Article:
A nonprofit publication of the Kentucky Center for Public Service Journalism

U.S. Department of Justice data reveals Kentucky continues to struggle with high imprisonment rates

New data from the federal agency charged with tracking criminal justice statistics around the nation again highlights Kentucky’s grim per capita imprisonment rate.

For the second year in a row, Kentucky had the seventh-highest ranking in the nation, according to the U.S. Department of Justice’s Bureau of Justice Statistics Prisoners in 2019 annual report released on Oct. 22. The Commonwealth’s rate declined by 1.5 percent, compared to a decline of 2.3 percent nationally.

Kentucky’s female imprisonment rate is more than two times the national average and third-highest in America, a small improvement from second-highest in 2018.

“This comes as no surprise, because Kentucky has only made modest changes to our justice systems when we have needed bold reforms for many years now,” said Ashley Spalding, research director at the Kentucky Center for Economic Policy on behalf of Kentucky Smart on Crime, a broad-based coalition comprised of partner organizations from across the Commonwealth.

“Kentucky’s lack of progress is directly attributable to an unwillingness to embrace data-driven criminal justice reforms being implemented in a number of other states. Significant changes to our bail, felony theft and probation/parole systems are imperative,” said Spalding.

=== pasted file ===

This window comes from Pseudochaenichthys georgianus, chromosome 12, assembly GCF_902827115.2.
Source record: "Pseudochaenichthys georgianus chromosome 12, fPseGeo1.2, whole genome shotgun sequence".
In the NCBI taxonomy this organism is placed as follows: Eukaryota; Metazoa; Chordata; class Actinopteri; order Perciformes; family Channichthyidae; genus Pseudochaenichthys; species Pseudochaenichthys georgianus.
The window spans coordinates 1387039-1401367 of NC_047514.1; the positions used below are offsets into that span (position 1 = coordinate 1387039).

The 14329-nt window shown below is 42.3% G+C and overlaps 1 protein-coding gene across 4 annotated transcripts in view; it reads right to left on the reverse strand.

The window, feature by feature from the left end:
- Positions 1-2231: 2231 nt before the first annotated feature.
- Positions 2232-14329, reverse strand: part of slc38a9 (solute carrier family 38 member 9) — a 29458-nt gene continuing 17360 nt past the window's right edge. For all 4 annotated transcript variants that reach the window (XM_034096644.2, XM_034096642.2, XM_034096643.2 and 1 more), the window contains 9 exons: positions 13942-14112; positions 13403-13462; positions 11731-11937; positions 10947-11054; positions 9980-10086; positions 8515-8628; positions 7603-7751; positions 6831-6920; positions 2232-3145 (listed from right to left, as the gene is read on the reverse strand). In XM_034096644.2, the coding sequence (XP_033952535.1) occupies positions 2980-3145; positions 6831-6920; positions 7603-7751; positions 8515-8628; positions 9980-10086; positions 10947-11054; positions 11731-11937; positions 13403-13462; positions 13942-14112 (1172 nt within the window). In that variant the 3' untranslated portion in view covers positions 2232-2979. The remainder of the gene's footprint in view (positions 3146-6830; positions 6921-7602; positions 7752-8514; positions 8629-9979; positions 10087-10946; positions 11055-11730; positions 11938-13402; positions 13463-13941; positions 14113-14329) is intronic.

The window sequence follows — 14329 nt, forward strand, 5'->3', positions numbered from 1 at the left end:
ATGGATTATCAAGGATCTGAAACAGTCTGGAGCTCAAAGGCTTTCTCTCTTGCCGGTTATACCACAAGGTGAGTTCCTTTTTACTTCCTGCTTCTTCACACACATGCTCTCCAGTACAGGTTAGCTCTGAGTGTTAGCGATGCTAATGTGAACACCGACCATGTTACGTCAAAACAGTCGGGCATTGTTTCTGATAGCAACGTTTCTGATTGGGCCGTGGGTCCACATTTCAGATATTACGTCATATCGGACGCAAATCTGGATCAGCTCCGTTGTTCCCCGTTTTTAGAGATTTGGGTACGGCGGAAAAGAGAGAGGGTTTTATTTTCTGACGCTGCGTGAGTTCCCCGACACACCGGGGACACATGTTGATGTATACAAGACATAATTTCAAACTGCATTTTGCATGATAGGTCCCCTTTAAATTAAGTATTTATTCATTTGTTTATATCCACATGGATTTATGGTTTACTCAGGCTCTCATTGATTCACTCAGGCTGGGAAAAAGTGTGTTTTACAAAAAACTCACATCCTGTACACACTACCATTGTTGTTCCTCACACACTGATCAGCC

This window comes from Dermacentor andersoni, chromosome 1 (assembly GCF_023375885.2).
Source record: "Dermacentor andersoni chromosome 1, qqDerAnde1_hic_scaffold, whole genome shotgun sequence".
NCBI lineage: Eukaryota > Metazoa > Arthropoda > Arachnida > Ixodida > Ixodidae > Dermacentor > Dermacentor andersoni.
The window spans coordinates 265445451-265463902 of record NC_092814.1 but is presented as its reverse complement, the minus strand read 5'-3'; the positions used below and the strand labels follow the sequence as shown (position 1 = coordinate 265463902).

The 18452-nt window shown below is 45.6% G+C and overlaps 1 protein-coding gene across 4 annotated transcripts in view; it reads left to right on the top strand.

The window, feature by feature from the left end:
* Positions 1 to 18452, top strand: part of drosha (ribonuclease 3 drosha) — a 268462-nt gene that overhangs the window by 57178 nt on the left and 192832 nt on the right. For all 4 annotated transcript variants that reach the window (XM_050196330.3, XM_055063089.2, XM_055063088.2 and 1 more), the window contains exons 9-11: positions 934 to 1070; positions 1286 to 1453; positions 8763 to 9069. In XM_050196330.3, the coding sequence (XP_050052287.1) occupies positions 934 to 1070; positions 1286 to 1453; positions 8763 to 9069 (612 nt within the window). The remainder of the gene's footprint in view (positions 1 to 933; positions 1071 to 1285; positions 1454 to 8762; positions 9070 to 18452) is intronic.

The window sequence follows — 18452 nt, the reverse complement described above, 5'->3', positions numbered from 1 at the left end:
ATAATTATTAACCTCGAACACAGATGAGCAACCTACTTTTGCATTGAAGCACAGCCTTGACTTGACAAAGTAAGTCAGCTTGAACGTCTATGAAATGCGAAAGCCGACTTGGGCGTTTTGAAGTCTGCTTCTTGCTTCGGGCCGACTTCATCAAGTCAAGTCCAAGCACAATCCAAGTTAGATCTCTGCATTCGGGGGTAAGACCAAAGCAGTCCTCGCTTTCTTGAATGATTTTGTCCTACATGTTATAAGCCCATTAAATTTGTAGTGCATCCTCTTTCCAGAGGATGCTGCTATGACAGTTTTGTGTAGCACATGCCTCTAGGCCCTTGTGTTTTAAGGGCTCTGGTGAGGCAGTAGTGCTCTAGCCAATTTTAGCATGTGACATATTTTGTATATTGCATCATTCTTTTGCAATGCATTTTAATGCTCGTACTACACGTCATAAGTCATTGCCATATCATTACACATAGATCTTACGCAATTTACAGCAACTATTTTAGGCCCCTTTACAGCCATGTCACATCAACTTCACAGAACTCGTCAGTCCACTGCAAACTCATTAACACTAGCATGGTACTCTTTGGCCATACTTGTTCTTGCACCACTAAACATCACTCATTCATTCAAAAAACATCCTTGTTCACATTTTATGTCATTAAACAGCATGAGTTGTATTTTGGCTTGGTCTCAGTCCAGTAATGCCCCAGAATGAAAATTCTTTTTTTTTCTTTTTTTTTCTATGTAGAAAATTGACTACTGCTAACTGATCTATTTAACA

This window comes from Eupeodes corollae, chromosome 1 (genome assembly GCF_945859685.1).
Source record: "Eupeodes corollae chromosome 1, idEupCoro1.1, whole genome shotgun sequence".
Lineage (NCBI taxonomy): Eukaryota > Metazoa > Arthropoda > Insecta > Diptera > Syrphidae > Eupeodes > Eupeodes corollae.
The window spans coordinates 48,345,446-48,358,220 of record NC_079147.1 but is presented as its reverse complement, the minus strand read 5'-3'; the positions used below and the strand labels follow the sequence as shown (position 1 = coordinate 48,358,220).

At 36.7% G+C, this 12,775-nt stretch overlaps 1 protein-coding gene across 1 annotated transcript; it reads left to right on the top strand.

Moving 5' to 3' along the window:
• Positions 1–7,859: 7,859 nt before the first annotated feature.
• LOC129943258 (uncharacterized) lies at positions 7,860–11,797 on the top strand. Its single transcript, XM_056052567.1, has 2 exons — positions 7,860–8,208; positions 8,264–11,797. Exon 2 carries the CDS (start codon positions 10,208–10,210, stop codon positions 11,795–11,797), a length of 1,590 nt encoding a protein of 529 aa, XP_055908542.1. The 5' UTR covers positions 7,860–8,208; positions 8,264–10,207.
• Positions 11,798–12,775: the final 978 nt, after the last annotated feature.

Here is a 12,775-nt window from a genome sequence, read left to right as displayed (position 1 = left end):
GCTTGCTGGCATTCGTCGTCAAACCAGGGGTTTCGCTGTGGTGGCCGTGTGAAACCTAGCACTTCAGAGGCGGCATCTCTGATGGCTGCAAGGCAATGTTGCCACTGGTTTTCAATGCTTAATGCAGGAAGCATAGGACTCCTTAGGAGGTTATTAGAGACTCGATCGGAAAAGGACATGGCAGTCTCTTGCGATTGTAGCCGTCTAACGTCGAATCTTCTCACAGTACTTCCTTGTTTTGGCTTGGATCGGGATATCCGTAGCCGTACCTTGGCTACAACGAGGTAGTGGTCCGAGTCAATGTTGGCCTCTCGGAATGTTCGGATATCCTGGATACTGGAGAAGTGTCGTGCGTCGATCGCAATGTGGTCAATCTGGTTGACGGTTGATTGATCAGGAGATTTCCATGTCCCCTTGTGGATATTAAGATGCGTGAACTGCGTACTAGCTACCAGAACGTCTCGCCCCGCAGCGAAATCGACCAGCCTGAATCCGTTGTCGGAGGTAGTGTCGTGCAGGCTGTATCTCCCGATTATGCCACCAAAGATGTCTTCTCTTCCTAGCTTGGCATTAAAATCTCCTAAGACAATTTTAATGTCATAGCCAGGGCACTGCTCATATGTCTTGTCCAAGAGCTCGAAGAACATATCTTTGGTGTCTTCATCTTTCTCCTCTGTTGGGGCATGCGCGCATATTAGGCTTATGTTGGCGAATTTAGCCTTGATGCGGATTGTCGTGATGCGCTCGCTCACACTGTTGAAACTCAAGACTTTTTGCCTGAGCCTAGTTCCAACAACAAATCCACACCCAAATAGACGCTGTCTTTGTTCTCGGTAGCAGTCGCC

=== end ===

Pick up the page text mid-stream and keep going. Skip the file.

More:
While Kentucky’s jails and prisons remain full, policymakers in states like Mississippi, Georgia, South Carolina, Texas, South Dakota, Alaska and Utah are advancing research-based reforms to safely curb growth and improve public safety.

These states are sharpening their sentencing and supervision policies and reinvesting the savings into more cost-effective strategies to reduce recidivism. Some states took the step of modifying their pretrial detention policies so that poor defendants do not languish in jail simply because they don’t have the means to post bail.

Kentucky’s current corrections budget is $633,785,800, making it one of the largest state expenditures.

From Kentucky Smart on Crime

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